Publicola reported this week about potential fundamental shifts in thinking about our state’s revenue system. Towards the end Josh Feit quotes grumbling from Sen. Ed Murray (D-Capitol Hill, Wallingford) and a collection of environmental and transportation organizations about the State Constitution‘s Section 40, which says that gas tax funds can only be used for roads. In Feit’s words:
Consider: The current working transportation budget for 2009-11 puts only 4.4 percent of the $5.9 billion total into transit. And even if legislators were more-transit friendly, the rules governing transportation funding — Constitutionally, the gas tax cannot be used on transit— would have only permitted them to put about 7.3 percent of the money into transit.
Given that 10 percent of all work trips in the Puget Sound region are transit (and 57 percent of all trips are non-single occupancy vehicle—60 percent in Seattle during morning rush hour); and given that vehicle miles traveled has remained flat in the last few years while transit ridership across the state has spiked by 15 to 20 percent, the fact that transit spending is in a straight jacket doesn’t fit our state’s changing profile.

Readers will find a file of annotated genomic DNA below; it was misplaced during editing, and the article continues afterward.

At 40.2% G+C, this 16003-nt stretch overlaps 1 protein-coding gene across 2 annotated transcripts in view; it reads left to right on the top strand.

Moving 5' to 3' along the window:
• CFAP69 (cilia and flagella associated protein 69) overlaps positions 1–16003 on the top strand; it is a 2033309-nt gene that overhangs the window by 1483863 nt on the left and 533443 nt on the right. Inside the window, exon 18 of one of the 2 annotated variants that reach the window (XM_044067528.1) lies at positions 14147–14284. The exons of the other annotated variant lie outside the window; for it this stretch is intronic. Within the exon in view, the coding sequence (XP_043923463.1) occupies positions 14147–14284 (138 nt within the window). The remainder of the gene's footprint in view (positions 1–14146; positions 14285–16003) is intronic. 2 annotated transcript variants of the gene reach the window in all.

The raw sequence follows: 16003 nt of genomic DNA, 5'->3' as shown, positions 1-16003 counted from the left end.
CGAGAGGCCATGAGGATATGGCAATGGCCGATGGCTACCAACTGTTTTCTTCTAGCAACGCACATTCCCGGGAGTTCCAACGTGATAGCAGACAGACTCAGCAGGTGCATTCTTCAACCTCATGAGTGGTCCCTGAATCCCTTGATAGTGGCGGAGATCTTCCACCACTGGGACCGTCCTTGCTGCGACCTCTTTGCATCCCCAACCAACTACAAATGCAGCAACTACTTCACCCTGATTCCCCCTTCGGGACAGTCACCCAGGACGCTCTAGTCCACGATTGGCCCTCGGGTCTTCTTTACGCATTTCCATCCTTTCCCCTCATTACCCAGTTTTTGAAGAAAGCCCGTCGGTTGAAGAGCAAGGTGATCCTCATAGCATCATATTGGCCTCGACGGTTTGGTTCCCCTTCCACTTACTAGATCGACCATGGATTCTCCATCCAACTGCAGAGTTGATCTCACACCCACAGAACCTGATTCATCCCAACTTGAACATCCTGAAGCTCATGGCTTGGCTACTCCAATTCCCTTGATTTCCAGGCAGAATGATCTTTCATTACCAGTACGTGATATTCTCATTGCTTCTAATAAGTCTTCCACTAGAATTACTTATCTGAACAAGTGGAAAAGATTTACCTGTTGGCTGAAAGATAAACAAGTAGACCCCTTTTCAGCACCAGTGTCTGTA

Combine these transit numbers with the new state mandates and goals about reducing global warming (particularly by reducing vehicle miles traveled), and the transit funding equation seems as unsustainable are the general fund.
Of course, I would be ecstatic if applications of the gas tax were broadened through a constitutional amendment. At the same time, I understand that amending the constitution is hard. Meanwhile, I think there are two important points to make:
- As Feit points out, the budget’s transit funding is $171m below what is Constitutionally allowed, so the attitude of legislators is currently more relevant than Constitutional restrictions.
- If there was sufficient interest in boosting transit funding but not enough to change the Constitution, there are pretty simple maneuvers available. For instance, the Legislature could lift the sales tax exemption on gasoline and reduce the gasoline tax by an equivalent amount, and sales tax revenue has fewer strings attached.
Even if the tax revenue were “blown” on schools or something, Metro and ST would capture about 20% of the revenue in their respective districts thanks to their sales tax authority.
The biggest criticism here is that sales tax per gallon varies wildly with the gas price, making for a volatile revenue stream. However, gas prices are probably near bottom, so it’s unlikely that programs funded with these streams will be left high and dry. Furthermore, the sales tax is roughly indexed to inflation, whereas the fixed gasoline tax often faces declining purchasing power.